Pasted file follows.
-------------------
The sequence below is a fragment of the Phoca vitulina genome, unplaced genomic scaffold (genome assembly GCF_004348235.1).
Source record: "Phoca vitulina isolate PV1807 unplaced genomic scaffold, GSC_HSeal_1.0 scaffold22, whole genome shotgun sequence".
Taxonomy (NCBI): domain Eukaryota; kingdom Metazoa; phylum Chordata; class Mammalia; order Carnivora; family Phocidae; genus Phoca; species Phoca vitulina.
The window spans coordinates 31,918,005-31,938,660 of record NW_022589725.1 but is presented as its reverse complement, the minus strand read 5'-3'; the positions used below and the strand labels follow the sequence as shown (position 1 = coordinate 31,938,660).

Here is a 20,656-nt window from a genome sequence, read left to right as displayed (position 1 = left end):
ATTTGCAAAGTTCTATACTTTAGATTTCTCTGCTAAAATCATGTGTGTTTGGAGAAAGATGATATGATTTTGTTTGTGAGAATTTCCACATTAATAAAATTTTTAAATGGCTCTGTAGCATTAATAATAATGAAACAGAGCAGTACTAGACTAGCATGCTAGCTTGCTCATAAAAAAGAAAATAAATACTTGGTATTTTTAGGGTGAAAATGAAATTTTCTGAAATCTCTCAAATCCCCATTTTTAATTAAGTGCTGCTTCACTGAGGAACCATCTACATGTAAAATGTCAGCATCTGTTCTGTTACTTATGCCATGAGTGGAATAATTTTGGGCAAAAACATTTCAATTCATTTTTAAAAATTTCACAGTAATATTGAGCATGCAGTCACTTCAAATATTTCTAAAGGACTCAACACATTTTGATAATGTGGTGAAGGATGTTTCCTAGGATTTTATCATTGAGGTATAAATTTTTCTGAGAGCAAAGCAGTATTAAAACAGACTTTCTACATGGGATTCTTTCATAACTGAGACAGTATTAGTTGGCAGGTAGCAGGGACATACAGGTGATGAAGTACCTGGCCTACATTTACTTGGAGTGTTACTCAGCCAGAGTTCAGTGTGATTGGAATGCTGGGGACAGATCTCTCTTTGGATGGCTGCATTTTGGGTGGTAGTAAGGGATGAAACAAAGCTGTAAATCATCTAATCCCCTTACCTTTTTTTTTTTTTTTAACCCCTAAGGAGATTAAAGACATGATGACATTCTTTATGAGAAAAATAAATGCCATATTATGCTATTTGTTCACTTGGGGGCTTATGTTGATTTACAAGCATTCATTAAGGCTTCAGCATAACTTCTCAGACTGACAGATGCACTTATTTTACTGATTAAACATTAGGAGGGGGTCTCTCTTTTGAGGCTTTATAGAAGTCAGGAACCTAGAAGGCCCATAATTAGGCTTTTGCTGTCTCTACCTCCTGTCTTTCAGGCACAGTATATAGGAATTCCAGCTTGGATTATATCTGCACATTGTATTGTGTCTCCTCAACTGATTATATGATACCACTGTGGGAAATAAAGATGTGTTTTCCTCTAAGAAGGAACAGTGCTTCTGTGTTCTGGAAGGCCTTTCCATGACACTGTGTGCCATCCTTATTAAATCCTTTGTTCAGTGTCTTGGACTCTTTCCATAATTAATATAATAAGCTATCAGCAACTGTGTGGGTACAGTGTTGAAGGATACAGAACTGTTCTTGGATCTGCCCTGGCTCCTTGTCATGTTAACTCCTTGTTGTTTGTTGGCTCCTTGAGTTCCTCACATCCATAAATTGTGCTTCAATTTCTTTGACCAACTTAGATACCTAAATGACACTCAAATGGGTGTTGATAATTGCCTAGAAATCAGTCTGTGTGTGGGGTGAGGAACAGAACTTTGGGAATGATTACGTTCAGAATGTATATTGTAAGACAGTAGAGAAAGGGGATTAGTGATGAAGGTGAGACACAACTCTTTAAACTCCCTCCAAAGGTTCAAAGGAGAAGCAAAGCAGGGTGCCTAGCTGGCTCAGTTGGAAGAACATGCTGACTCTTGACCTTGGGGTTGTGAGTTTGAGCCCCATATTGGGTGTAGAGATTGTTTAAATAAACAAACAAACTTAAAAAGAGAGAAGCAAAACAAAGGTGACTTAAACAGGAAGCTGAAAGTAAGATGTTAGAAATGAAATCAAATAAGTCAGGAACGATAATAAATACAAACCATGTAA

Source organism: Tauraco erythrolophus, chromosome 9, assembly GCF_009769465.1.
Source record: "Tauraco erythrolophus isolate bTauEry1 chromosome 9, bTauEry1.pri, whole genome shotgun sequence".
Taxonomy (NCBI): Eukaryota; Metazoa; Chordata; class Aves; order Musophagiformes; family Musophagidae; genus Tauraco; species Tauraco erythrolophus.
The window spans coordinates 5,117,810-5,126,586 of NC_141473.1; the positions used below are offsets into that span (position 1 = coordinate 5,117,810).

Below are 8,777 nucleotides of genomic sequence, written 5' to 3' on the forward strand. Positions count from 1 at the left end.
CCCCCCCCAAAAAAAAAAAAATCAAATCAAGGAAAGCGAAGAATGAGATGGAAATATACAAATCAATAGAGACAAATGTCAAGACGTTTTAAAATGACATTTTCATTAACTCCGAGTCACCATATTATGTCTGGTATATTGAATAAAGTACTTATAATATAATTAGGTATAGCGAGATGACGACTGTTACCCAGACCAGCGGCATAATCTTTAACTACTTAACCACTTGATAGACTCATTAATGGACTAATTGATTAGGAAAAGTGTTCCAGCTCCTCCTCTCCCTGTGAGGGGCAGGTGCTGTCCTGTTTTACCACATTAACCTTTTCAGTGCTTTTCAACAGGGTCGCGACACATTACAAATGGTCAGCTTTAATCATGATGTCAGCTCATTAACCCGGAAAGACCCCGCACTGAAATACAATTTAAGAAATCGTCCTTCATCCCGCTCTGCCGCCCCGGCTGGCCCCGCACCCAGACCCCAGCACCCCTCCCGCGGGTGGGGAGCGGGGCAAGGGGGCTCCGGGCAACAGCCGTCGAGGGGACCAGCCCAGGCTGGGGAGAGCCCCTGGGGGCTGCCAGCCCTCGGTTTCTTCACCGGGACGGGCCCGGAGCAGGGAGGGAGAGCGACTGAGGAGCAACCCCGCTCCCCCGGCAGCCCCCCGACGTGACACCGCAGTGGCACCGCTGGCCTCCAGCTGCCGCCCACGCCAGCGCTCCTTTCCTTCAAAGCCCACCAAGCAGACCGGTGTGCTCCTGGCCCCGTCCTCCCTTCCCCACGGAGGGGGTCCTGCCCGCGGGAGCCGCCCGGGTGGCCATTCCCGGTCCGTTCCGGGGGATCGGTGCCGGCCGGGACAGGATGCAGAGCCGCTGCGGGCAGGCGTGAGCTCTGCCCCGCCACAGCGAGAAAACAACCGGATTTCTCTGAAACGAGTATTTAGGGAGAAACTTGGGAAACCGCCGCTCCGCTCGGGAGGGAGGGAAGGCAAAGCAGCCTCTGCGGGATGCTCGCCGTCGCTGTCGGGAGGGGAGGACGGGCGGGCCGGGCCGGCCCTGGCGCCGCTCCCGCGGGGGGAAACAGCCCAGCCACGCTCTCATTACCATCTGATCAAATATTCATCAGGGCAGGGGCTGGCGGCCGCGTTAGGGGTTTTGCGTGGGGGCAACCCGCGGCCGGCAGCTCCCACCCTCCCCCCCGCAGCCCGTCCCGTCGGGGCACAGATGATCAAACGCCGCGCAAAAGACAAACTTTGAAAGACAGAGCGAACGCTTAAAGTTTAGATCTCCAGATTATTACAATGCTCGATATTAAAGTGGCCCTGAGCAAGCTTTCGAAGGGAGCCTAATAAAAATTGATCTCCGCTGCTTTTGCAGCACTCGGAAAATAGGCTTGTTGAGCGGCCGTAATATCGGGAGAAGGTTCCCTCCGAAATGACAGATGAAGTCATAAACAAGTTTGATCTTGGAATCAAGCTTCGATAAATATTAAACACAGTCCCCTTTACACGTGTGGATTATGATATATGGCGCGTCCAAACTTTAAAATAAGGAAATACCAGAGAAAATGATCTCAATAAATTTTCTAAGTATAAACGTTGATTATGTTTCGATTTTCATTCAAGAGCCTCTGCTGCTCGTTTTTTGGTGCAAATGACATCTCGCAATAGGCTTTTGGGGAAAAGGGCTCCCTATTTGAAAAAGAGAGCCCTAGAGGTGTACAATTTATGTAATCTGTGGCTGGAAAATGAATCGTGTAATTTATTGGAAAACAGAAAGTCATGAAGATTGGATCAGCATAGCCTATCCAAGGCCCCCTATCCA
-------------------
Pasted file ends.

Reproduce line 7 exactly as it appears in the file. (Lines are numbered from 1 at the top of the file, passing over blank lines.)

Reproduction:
Source organism: Tauraco erythrolophus, chromosome 9, assembly GCF_009769465.1.